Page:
We sold the house 6 weeks after we put it on the market, and we were on our way to a new life together in one house and one city. It was an exciting time, and a big step after living apart for the first four years of our marriage.
And my second year of retirement was very different from the first. I spent time working on “our” house, and if you ever merged two households into one, you know that means lots of sorting, purging, donating and organizing. I painted and tried to put my own touch on what was my husband’s self-described “college dorm room” house.
My husband and I put a priority on spending time with the important people in our lives. We’ve had some fantastic times this past year visiting friends and family at sporting events, holiday celebrations, summer festivals and auto racing events. And now I’m quick to drop my plans if someone calls and wants to get together.
I have been exploring my artistic side, and the hours race by when I spend time in my little studio on the second floor of the house. I am writing my own retirement blog, and my camera is never far away as I chronicle our life in photos. I am learning how to make jewelry, and I’ve dusted off my sewing machine to make original purses out of re-purposed denim and designer fabric samples.
And I continue to think about what I want to do next. A job? Volunteer work? Bottom line is I’m still enjoying this freedom of time and schedule, and I’m hesitant to fill my time with activities. I am not anxious about what comes next. I see retirement as a journey, and I plan to be ready when opportunity knocks.
Some people ask what has surprised me about retirement. A few things come to mind…
- I do not miss work at all. I miss my co-workers, but I don’t miss the endless meetings and responding to email messages and people lining up outside my door with issues and problems. I didn’t expect this after being such a workaholic.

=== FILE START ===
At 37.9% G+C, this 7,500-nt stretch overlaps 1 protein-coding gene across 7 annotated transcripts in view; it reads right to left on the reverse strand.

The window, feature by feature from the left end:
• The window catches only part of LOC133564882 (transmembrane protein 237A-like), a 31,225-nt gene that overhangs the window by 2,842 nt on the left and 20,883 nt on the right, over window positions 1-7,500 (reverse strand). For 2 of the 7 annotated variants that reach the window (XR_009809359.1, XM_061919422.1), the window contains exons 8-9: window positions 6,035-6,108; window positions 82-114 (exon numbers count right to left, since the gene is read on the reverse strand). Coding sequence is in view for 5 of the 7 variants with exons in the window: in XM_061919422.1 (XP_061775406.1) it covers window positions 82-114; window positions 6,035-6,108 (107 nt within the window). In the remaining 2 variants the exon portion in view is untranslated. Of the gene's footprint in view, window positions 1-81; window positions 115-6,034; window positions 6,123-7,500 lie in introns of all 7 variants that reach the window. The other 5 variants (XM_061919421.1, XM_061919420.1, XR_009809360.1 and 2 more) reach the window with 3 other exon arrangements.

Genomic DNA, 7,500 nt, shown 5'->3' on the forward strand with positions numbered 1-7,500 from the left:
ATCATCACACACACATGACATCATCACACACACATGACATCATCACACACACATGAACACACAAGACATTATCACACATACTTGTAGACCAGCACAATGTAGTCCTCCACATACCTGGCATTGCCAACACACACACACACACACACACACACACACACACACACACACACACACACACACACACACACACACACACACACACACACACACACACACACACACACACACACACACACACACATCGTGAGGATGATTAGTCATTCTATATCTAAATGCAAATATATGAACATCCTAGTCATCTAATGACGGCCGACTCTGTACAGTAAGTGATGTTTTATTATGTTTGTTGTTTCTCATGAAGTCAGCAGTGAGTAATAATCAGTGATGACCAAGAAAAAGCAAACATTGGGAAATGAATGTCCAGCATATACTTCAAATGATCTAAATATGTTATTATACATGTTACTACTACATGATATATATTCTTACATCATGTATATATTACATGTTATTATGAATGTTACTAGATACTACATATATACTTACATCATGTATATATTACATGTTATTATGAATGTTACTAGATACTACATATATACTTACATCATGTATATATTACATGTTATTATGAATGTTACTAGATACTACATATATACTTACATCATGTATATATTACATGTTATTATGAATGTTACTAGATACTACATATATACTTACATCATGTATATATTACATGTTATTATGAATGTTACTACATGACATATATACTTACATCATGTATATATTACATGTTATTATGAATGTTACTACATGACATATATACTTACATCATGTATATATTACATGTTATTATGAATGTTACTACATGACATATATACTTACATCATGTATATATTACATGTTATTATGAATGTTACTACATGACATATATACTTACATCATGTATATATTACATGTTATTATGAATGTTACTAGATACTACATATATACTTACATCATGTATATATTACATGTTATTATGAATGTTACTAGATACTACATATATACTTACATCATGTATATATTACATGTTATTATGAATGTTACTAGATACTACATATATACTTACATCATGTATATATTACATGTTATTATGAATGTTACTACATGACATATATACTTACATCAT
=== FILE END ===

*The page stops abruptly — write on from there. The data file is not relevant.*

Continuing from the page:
- Dealing with lots of change was more difficult than I expected. Generally I like change, but the combination of leaving work, selling my house, leaving my city and friends and learning to live with my sweetie 24×7 was a lot to deal with.
- I expected to have lots of time in retirement. Instead we are always busy, and we never get everything accomplished that we planned. But I’m not sure that’s all bad because it usually means that we were off having fun and tooling around town instead of focusing on chores.
- I realize how stressed and frazzled I was until I left work. I have been sleeping better now than I have in my entire adult life. I generally feel calm and peaceful and able to tackle whatever comes my way.
- I don’t really need to spend much money on things, like I did while working. In the past shopping and buying was stress relief, and I don’t need that now.
- The label “retiree” is not an easy one for me. In the past I was defined by my job, and now I’m defined by a demographic. The reality is that I’m re-creating myself in retirement, and I can’t think of a single word that defines me.
- I don’t need a getaway vacation like I did while working. I’m pretty content in my own home and am thoroughly enjoying exploring my new city. Of course I still like travel, but now I don’t need to get away from something.
- Living together 24×7 is more challenging than I expected. We were accustomed to living apart and doing things our own way. But we are learning about style differences and learning to let go of the small stuff.
- I laugh a lot more now. And it feels really good!
I know that all the paths led me here. I may not have a specific retirement plan or know the next stop on the road, but I am certain it will continue to be an exciting adventure. And I’m not really looking back…just forward.